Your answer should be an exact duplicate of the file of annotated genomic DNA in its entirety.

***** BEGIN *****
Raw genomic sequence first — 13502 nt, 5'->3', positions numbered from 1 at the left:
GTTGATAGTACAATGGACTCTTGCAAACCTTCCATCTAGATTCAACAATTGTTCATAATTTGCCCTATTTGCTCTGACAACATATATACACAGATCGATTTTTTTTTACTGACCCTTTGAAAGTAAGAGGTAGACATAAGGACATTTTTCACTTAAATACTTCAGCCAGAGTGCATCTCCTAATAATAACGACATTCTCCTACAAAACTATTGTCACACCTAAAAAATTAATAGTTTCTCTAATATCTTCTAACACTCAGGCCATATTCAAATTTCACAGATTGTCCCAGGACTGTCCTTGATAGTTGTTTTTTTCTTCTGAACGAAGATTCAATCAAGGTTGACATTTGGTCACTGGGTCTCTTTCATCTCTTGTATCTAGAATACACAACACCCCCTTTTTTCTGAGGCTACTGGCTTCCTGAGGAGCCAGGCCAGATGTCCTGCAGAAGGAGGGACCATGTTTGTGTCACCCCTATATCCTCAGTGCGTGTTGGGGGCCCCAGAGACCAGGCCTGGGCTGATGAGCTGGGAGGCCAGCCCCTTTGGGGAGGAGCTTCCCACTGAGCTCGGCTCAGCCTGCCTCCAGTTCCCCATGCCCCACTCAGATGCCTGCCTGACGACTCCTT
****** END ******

Raw genomic sequence first — 13502 nt, 5'->3', positions numbered from 1 at the left:
GTTGATAGTACAATGGACTCTTGCAAACCTTCCATCTAGATTCAACAATTGTTCATAATTTGCCCTATTTGCTCTGACAACATATATACACAGATCGATTTTTTTTTACTGACCCTTTGAAAGTAAGAGGTAGACATAAGGACATTTTTCACTTAAATACTTCAGCCAGAGTGCATCTCCTAATAATAACGACATTCTCCTACAAAACTATTGTCACACCTAAAAAATTAATAGTTTCTCTAATATCTTCTAACACTCAGGCCATATTCAAATTTCACAGATTGTCCCAGGACTGTCCTTGATAGTTGTTTTTTTCTTCTGAACGAAGATTCAATCAAGGTTGACATTTGGTCACTGGGTCTCTTTCATCTCTTGTATCTAGAATACACAACACCCCCTTTTTTCTGAGGCTACTGGCTTCCTGAGGAGCCAGGCCAGATGTCCTGCAGAAGGAGGGACCATGTTTGTGTCACCCCTATATCCTCAGTGCGTGTTGGGGGCCCCAGAGACCAGGCCTGGGCTGATGAGCTGGGAGGCCAGCCCCTTTGGGGAGGAGCTTCCCACTGAGCTCGGCTCAGCCTGCCTCCAGTTCCCCATGCCCCACTCAGATGCCTGCCTGACGACTCCTT